Each project in the exhibition is displayed on a table with a book containing graphic content and a screen with a documentary video. The project developed by Tsinghua University in Beijing explains the reuse of collective housing buildings in the hutong.
The structural framework is the spine of a building. Therefore, caution against the choice of material should be carefully exercised. Concrete and steel, or reinforced concrete, delivers a rigid structural system when combined.
High-tech advancements in structural engineering give birth to the reality of intricate architectural designs. Building typologies now exceed what was once compromised because of traditional methods. The advent of Information Age will continuously break ground for the optimisation of structural systems. As innovations surge, the potential for growth in the industry provides more opportunities.
The overlapping wooden strips that wrap around the ceiling create a dynamic and contemporary image of the auditorium’s interior. The texture of the curved wood together with the random arrangement of the ceiling lights creates a warm atmosphere with excellent acoustic conditions.
The dining room is a transition space to the living room in this open-plan flat. The space is illuminated by the skylight in the ceiling and the large windows facing the garden. The interior design combines neutral colours to create an elegant atmosphere where the texture of the stone wall stands out.
The exhibition tables have rotating panels that allow the public to interact with the content and discover information and images of the projects. The subtle lighting of the space, which focuses attention on the content rather than the continent, creates a mysterious and evocative atmosphere.
The self-sufficient house Harvest Home has been given an award in the ‘2nd Advanced Architecture Contest’, an international competition organized by the Institute for Advanced Architecture of Catalonia.
The first-floor bedroom forms a cantilever over the ground floor. This semi-covered space creates a porch in front of the dining room and kitchen which is raised above the garden level. The natural stone wall contrasts with the simple materials of the façade and the floor.
AQSO has been awarded an honorable mention for the restoration of Santa Maria de Atienza in Huete, Spain. A simply folded steel piece covers the remains of the church and creates a space from which to contemplate the landscape.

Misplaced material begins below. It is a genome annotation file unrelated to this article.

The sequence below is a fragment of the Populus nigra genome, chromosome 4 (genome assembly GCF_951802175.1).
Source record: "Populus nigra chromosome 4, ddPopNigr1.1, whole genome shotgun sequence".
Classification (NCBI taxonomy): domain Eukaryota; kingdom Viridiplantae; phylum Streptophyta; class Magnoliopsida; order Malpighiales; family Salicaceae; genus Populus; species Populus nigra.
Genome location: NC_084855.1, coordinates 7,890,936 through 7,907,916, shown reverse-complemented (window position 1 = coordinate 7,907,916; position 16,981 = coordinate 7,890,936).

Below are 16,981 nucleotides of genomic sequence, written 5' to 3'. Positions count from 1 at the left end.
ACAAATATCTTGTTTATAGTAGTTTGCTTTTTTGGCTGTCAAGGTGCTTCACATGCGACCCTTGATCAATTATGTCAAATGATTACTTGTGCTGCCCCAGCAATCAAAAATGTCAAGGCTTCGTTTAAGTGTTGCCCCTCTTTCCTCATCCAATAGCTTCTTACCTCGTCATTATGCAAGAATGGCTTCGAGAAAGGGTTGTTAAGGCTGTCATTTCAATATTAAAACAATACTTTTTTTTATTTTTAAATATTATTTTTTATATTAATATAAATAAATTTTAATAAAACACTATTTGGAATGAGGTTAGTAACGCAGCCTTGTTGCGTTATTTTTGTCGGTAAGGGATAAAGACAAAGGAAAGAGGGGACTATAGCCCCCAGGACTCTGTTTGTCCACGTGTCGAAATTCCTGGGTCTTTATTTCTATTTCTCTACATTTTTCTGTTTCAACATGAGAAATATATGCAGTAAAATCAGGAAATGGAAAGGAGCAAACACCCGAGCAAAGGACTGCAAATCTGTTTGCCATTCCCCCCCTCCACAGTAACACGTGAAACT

The external facade of the tower is defined by a series of horizontal slabs. Prefabricated pieces of GRC cover the edges, carefully positioned to cover the part exposed of the floor below due to the rotation of the storeys. Between them, a series of vertical louvres protect the glazing against the sun.
The cafeteria is located under the auditorium stands, as can be seen in the curved reinforced concrete ceiling. This open-plan space is fragmented by a combination of fixed wooden counters and an arrangement of informal loose furniture so the space works also as a waiting room.
The institutional image of an office building does not have to be cold and intimidating. The headquarters of the Cluj Regional Council brings a welcoming, friendly and domestic design that represents an environmentally friendly building that is close to its community.
The long tables are high and allow you to comfortably read the information contained in the catalogues for each project. The ‘city visions’ edition of the exhibition was sponsored by Flos, which supplied the D’E-light lamps designed by Philippe Starck.
The spatial planning of the exhibition space allows several groups of people to enjoy the content simultaneously in a calm and evocative atmosphere. Each table is associated with a screen on which a documentary is projected to expand on the information shown in the books and rotating panels.
From the stage, you can see the configuration of the acoustic ceiling, formed by curved surfaces mounted on top of each other, like the shell of an armadillo. The stage lighting is placed between the suspended planes of the ceiling, while the hall receives light from the small recessed spotlights that resemble a starry sky.
Finishes specification involves detailing a list of all the materials in the final parts of the project. The file contains commercial products available in the market following technical, functional, aesthetic, and economic criteria ‒ price and maintenance costs.
The high sonic quality of the classical amphitheatres provided the basic acoustic principles of contemporary auditoriums. As technology improves, certain acoustic design principles are augmented. For example, the geometry of the stepped stalls can now be retracted and lifted using air castor technology.